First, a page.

O’Leary: Burris gets ultimate redemption, sendoff in GC104

The stage was set, one of the Grey Cup’s ultimate underdog/redemption/going-out-on-top stories waiting to be written, when the trifecta of pain hit Henry Burris.

The Ottawa REDBLACKS’ quarterback was taking part in warmups ahead of the 104th Grey Cup. A stressful, but ultimately rewarding season had unfolded for Burris, who was ready to face his former team. He couldn’t have been more mentally ready for what was ahead of him. Then his knee offered up three thoughts.

Burris described it as a jolt, crunch and a pop. It could have been strikes one two and three on the night, pulling the pen from his hand before he could put a letter into what turned out to be the final chapter of his career.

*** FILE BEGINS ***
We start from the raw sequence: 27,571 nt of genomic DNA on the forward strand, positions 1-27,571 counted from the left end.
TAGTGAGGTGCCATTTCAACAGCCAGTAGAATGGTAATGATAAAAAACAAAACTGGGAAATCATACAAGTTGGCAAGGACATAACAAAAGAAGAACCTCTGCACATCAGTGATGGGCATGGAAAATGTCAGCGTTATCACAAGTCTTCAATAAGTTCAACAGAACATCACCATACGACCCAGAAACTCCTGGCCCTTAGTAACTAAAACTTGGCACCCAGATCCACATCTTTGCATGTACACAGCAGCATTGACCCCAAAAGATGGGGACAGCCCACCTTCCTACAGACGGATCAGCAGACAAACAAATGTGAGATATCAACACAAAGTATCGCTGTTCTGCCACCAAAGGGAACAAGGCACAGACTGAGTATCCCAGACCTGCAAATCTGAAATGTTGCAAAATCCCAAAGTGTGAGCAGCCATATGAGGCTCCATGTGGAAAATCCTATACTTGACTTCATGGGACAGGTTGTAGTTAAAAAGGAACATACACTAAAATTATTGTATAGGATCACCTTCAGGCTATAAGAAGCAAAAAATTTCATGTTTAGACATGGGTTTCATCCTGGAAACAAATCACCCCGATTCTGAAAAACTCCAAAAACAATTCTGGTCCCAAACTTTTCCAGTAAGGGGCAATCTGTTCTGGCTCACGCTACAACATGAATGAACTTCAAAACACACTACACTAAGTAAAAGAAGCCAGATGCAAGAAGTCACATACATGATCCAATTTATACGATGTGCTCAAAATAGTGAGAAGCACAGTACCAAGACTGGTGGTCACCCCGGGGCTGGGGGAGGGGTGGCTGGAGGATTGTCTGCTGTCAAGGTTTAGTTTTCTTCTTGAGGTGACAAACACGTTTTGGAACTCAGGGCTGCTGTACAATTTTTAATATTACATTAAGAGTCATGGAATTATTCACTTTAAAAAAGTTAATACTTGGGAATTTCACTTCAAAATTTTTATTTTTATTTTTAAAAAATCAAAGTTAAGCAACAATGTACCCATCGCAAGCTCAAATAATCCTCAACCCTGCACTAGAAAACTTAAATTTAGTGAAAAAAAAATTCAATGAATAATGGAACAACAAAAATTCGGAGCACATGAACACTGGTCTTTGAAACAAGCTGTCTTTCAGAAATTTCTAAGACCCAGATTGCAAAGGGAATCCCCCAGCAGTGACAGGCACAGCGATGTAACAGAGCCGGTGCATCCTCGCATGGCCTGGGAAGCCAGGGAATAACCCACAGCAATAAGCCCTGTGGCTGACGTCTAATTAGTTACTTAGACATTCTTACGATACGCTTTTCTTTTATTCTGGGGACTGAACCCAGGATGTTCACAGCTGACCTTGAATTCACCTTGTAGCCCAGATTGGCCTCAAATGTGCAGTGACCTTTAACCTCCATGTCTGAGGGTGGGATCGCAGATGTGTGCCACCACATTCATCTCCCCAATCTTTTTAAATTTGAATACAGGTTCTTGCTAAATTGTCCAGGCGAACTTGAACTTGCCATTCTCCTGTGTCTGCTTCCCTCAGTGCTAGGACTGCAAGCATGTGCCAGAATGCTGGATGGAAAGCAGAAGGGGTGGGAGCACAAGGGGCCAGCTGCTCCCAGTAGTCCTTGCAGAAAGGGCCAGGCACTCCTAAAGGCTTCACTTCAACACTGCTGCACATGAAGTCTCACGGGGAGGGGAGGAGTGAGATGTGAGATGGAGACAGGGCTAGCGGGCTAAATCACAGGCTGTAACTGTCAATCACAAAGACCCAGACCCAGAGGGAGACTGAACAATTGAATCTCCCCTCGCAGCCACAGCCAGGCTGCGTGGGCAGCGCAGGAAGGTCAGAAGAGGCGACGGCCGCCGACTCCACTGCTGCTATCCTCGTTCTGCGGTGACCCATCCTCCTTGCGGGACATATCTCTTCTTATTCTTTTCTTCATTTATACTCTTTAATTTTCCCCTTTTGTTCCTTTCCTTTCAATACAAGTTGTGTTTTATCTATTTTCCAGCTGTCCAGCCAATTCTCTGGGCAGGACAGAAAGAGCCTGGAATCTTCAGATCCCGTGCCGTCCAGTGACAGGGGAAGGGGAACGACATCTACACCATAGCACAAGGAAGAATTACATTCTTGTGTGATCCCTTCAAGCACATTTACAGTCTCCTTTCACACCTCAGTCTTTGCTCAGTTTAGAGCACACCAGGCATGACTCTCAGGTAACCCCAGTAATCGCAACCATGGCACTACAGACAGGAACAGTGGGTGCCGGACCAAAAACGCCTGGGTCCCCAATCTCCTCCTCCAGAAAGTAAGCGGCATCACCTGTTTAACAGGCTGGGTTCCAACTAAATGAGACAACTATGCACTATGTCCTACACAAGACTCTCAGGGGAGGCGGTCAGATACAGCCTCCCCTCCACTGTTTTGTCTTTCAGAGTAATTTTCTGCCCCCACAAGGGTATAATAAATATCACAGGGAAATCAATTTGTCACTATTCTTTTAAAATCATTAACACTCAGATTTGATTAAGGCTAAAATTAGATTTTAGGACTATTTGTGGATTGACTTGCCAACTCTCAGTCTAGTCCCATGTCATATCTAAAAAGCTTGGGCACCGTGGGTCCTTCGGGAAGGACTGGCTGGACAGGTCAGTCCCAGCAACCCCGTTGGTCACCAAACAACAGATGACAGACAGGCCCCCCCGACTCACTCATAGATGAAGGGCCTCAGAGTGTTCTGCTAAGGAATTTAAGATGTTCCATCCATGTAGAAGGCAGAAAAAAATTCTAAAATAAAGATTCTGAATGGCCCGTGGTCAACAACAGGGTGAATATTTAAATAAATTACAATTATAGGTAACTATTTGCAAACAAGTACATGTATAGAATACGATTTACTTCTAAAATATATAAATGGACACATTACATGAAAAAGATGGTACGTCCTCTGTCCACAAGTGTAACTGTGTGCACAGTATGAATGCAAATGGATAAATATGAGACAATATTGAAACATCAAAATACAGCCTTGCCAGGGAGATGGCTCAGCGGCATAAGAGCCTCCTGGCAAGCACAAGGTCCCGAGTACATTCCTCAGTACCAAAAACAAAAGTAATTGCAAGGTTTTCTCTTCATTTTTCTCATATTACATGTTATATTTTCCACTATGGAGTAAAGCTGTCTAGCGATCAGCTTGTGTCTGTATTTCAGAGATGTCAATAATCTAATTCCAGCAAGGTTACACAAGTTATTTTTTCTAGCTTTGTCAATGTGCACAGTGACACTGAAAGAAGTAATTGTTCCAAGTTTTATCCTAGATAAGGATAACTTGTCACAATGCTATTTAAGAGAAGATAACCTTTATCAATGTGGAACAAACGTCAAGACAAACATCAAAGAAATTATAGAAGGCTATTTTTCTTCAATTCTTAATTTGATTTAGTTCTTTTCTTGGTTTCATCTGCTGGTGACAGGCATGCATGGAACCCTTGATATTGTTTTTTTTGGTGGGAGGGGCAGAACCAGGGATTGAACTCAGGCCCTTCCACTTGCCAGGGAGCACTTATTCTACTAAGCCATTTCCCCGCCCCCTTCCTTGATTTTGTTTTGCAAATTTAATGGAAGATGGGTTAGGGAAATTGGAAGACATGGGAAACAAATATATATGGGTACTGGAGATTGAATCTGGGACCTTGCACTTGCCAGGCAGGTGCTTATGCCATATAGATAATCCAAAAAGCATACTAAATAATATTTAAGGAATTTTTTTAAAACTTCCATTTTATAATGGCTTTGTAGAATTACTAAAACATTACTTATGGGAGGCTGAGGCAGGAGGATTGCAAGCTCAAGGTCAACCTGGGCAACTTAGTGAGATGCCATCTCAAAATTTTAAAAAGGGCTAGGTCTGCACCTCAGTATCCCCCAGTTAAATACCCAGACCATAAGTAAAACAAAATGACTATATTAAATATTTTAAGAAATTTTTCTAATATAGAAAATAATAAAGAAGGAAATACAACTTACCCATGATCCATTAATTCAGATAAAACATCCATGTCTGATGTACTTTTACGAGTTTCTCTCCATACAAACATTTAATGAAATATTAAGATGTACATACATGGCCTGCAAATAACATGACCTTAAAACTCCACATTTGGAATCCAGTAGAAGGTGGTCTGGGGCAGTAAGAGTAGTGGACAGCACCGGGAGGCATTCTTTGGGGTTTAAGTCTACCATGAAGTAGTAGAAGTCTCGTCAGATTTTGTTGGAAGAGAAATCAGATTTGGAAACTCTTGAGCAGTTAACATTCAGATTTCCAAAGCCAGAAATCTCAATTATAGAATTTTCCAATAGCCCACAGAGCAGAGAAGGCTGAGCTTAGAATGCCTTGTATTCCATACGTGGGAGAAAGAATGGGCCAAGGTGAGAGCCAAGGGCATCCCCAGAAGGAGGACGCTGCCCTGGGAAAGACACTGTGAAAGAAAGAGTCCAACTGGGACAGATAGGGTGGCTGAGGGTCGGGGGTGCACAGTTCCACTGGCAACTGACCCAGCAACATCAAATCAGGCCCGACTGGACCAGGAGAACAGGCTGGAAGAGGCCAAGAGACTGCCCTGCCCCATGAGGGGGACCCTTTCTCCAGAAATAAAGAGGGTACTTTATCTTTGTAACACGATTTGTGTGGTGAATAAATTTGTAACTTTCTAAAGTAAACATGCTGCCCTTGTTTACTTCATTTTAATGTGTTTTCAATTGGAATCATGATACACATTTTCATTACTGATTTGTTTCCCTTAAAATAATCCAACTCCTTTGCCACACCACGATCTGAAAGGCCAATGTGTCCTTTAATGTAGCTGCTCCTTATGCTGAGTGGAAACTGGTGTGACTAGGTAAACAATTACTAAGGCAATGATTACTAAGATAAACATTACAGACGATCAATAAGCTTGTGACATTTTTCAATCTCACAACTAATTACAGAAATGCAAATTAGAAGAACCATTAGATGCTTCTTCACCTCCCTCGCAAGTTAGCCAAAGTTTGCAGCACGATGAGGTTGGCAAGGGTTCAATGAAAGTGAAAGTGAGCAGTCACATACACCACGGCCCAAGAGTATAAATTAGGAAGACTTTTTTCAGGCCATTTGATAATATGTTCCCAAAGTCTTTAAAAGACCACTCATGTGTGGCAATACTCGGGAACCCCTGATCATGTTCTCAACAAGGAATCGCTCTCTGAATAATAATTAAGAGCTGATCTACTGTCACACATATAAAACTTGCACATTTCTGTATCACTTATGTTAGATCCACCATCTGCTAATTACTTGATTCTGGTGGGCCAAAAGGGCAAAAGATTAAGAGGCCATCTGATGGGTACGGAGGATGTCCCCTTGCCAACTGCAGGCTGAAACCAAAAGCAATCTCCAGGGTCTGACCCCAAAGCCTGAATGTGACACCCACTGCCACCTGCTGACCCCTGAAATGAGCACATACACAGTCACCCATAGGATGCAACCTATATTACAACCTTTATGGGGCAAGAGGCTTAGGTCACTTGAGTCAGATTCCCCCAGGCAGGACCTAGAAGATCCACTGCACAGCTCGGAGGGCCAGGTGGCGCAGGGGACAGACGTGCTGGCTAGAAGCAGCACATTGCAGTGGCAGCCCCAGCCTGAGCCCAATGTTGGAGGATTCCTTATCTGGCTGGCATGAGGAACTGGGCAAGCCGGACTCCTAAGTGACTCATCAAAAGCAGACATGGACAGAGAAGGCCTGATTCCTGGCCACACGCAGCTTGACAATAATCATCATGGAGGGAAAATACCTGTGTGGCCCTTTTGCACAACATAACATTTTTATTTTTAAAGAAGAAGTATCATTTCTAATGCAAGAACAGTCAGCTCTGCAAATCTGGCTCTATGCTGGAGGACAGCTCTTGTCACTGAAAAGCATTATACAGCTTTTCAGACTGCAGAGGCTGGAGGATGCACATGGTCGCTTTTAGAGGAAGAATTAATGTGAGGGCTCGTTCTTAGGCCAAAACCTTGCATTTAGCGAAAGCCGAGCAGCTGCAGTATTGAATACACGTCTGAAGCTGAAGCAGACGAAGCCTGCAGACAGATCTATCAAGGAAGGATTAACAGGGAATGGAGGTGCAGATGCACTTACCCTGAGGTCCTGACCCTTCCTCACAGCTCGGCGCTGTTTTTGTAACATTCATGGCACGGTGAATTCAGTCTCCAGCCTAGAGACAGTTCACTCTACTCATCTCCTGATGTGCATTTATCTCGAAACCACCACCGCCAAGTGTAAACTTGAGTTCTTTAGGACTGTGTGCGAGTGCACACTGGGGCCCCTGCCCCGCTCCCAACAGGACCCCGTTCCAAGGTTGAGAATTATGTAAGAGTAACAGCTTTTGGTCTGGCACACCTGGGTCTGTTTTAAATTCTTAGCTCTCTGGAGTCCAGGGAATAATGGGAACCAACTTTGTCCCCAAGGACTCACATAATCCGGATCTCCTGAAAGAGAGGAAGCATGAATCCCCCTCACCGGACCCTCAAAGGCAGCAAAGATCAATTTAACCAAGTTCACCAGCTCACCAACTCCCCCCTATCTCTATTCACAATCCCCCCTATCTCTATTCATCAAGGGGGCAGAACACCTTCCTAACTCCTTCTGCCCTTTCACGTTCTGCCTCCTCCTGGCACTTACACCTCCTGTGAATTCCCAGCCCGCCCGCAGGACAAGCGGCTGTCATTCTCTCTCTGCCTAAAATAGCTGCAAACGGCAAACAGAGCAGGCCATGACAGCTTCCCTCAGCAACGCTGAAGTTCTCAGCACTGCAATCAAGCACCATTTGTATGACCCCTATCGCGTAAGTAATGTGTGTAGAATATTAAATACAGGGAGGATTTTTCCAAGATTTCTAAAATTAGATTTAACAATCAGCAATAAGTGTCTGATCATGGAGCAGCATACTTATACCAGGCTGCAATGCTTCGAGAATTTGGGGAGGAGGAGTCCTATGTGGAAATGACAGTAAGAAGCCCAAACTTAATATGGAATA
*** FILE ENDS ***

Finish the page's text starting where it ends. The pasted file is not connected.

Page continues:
“It was serious. It was one of those cartilage injuries. If anyone’s ever had one they know it,” Burris said from his home in Ottawa.

“Luckily enough for me they said it was at the last 10 per cent of extension of the leg. Whenever I would extend out fully — and for me that’s dropping back on my first step because you push off the left knee — fortunately for me because it was at the end, they could block off my brace that I wore to protect that knee.

“Then of course they shot it up with a needle and then gave me some torodol and and honestly I couldn’t feel anything. There were parts during the game where a couple of our guys hit me and I just said I don’t know what you’re talking about I can’t feel a thing anyway.”

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Henry Burris didn’t let a pre-game knee injury stop him from helping shape one of the most memorable Grey Cups ever (Geoff Robins/CFL.ca)

He credits the REDBLACKS head trainer and the team’s doctor for coming up with a plan that let him get back on the field. Burris knew that night in Toronto would be his last game. The stage was too big and the fire inside Burris burned too strong to not get on the field.

As part of its CFL Encore series, TSN will air the game tonight at 7 p.m. on TSN3.